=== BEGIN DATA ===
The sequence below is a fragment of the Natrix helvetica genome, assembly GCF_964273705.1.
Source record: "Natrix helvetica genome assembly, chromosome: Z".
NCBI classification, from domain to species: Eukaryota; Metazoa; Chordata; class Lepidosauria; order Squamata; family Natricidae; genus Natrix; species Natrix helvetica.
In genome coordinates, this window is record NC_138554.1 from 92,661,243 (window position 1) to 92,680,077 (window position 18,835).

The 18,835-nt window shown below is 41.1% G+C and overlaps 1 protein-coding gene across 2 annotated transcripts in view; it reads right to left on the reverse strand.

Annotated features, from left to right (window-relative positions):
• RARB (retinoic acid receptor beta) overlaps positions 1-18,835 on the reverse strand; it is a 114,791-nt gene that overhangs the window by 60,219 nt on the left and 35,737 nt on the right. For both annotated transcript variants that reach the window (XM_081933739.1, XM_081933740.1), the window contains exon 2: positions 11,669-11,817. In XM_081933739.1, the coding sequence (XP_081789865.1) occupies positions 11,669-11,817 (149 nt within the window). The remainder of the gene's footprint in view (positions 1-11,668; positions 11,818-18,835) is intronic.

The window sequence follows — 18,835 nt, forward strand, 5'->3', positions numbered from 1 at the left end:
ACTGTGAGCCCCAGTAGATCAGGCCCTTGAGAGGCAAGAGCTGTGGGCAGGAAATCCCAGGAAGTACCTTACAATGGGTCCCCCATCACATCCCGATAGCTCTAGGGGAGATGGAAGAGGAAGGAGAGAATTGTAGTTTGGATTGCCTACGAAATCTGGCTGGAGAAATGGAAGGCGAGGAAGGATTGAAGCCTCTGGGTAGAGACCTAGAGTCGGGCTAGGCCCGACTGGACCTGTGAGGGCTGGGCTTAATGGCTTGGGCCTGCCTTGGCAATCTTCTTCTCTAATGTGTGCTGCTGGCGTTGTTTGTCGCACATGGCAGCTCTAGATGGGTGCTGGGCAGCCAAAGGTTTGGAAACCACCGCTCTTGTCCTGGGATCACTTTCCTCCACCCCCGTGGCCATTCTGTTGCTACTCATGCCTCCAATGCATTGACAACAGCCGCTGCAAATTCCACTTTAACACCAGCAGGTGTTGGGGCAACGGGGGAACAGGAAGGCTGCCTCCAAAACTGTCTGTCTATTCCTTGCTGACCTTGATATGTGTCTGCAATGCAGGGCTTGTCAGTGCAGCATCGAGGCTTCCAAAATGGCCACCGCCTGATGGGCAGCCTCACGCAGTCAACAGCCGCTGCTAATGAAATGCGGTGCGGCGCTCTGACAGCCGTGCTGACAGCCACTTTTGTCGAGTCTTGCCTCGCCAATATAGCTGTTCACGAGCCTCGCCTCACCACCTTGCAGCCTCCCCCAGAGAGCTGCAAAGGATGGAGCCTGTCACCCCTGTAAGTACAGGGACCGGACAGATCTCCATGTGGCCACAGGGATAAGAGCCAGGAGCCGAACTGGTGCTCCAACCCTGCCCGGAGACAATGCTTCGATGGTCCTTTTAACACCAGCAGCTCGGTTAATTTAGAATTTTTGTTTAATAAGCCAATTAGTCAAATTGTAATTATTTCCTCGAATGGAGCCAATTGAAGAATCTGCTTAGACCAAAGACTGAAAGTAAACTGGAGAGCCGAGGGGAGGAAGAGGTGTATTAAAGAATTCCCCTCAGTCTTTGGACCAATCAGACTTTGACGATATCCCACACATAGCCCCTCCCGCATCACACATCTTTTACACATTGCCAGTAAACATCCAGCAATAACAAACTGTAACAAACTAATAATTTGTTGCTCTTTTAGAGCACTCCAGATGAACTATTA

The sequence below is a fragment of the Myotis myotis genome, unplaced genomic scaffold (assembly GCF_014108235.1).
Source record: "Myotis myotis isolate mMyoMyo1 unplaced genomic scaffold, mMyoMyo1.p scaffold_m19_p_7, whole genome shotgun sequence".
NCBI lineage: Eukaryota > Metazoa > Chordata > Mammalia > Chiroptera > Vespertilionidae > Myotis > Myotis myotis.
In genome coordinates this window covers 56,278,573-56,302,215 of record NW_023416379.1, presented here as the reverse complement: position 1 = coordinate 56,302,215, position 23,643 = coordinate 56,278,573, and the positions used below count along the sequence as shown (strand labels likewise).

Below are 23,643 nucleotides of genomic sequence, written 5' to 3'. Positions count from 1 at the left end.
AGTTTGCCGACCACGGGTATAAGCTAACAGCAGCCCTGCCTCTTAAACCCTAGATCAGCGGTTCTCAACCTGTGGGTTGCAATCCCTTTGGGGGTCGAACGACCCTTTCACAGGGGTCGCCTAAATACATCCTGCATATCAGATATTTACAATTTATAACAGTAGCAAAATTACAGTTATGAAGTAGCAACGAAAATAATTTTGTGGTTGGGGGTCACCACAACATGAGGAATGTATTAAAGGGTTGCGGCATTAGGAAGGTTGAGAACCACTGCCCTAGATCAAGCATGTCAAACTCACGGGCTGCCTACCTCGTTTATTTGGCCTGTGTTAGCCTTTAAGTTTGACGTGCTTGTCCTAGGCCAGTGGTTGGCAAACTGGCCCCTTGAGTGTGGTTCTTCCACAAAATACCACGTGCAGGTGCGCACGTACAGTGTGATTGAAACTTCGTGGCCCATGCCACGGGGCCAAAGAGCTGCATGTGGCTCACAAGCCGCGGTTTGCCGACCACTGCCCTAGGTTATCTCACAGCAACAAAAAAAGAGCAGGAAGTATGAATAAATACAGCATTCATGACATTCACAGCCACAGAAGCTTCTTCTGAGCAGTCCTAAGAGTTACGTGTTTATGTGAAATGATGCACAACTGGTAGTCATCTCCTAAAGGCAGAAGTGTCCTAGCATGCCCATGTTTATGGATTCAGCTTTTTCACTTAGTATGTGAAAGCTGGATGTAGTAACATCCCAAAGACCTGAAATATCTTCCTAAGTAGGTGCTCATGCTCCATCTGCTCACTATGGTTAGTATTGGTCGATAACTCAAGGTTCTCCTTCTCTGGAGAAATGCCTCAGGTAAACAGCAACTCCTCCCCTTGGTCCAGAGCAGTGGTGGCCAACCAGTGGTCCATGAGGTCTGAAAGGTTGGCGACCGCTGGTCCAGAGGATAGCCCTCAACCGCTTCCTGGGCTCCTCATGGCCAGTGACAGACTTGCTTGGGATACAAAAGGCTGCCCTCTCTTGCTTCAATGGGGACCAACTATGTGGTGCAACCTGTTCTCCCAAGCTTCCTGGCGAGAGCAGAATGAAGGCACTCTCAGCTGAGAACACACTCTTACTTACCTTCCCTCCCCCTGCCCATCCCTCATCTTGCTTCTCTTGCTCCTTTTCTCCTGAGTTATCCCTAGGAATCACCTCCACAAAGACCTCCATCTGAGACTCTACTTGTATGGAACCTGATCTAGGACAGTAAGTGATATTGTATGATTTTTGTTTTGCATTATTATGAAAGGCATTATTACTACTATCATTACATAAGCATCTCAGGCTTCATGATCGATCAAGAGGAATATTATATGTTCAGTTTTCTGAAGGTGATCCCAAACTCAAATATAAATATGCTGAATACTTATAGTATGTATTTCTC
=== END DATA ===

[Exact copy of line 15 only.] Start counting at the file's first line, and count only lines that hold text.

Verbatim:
AGTTTGCCGACCACGGGTATAAGCTAACAGCAGCCCTGCCTCTTAAACCCTAGATCAGCGGTTCTCAACCTGTGGGTTGCAATCCCTTTGGGGGTCGAACGACCCTTTCACAGGGGTCGCCTAAATACATCCTGCATATCAGATATTTACAATTTATAACAGTAGCAAAATTACAGTTATGAAGTAGCAACGAAAATAATTTTGTGGTTGGGGGTCACCACAACATGAGGAATGTATTAAAGGGTTGCGGCATTAGGAAGGTTGAGAACCACTGCCCTAGATCAAGCATGTCAAACTCACGGGCTGCCTACCTCGTTTATTTGGCCTGTGTTAGCCTTTAAGTTTGACGTGCTTGTCCTAGGCCAGTGGTTGGCAAACTGGCCCCTTGAGTGTGGTTCTTCCACAAAATACCACGTGCAGGTGCGCACGTACAGTGTGATTGAAACTTCGTGGCCCATGCCACGGGGCCAAAGAGCTGCATGTGGCTCACAAGCCGCGGTTTGCCGACCACTGCCCTAGGTTATCTCACAGCAACAAAAAAAGAGCAGGAAGTATGAATAAATACAGCATTCATGACATTCACAGCCACAGAAGCTTCTTCTGAGCAGTCCTAAGAGTTACGTGTTTATGTGAAATGATGCACAACTGGTAGTCATCTCCTAAAGGCAGAAGTGTCCTAGCATGCCCATGTTTATGGATTCAGCTTTTTCACTTAGTATGTGAAAGCTGGATGTAGTAACATCCCAAAGACCTGAAATATCTTCCTAAGTAGGTGCTCATGCTCCATCTGCTCACTATGGTTAGTATTGGTCGATAACTCAAGGTTCTCCTTCTCTGGAGAAATGCCTCAGGTAAACAGCAACTCCTCCCCTTGGTCCAGAGCAGTGGTGGCCAACCAGTGGTCCATGAGGTCTGAAAGGTTGGCGACCGCTGGTCCAGAGGATAGCCCTCAACCGCTTCCTGGGCTCCTCATGGCCAGTGACAGACTTGCTTGGGATACAAAAGGCTGCCCTCTCTTGCTTCAATGGGGACCAACTATGTGGTGCAACCTGTTCTCCCAAGCTTCCTGGCGAGAGCAGAATGAAGGCACTCTCAGCTGAGAACACACTCTTACTTACCTTCCCTCCCCCTGCCCATCCCTCATCTTGCTTCTCTTGCTCCTTTTCTCCTGAGTTATCCCTAGGAATCACCTCCACAAAGACCTCCATCTGAGACTCTACTTGTATGGAACCTGATCTAGGACAGTAAGTGATATTGTATGATTTTTGTTTTGCATTATTATGAAAGGCATTATTACTACTATCATTACATAAGCATCTCAGGCTTCATGATCGATCAAGAGGAATATTATATGTTCAGTTTTCTGAAGGTGATCCCAAACTCAAATATAAATATGCTGAATACTTATAGTATGTATTTCTC